A widespread approach to analysis of change in world politics as a result of decolonization is looking at post colonial relationships and its impact on foreign policy. ”Most constructivist work on post-imperial ties, however, has focused on autonomous change in the normative framework of North-South relations (for instance, on decolonization …)” (Brysk, Parsons, & Sandholtz, 2002). Ideas, values and identity are recognized by the constructivist school as the catalyst for normative change during the decolonization process. The idea of granting sovereignty is a social construct from interaction and sharing of ideas.
Decolonization Transformations: What constitutes a major change in world politics?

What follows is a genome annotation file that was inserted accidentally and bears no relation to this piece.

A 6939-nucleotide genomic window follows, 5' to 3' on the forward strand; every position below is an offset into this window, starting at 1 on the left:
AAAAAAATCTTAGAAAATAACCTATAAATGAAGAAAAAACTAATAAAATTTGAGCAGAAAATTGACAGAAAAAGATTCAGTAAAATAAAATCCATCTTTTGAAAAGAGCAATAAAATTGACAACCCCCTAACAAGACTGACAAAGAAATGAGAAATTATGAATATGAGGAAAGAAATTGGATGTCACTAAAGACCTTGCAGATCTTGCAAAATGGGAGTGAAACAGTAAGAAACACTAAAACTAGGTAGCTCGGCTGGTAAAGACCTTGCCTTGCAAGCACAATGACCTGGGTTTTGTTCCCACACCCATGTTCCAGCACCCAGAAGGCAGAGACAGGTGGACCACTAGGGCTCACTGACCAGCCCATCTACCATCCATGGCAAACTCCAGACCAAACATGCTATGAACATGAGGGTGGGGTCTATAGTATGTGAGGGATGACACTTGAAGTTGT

According to neo-realists, “States dominate the transnational arena although the constitution of this arena is changing.” (Heller & Sofaer, 2001). Consequently changes in statehood and sovereignty can be considered major in global politics. According to Brown, the term ‘sovereignty’ refers to claims of autonomy of multiple political units, a distinguishing feature of international political theory (Brown, 2002). Sovereignty and Self determination are central as key drivers of decolonization and represent the significant desired and achieved changes to newly independent states in Asia and Africa. Hedley Bull cites five themes or phases in their “revolt against the west” namely the struggles for equal sovereignty, formal political independence, racial equality, economic justice and cultural liberation (Bull, 1984). This ‘revolt’ represented the start of a seismic shift in the universal international society dominated by European powers – economical, military, intellectual and cultural authority and institutional legality. Bull goes on to further highlight factors he believes represent what brought about the collapse of the old Western-dominated international order. A number of these were interwoven in the decolonization process and closely associated with a liberal view of normative change. There was the “psychological and spiritual awakening” of colonised peoples which led them to become more active in political affairs, the West gradually losing interest in maintaining the position of dominance, the rise of the Soviet Union and shifting power equilibrium. Pertinently the Afro-Asian movement, G77, and Non Aligned Movement efforts transformed the moral climate of the international order.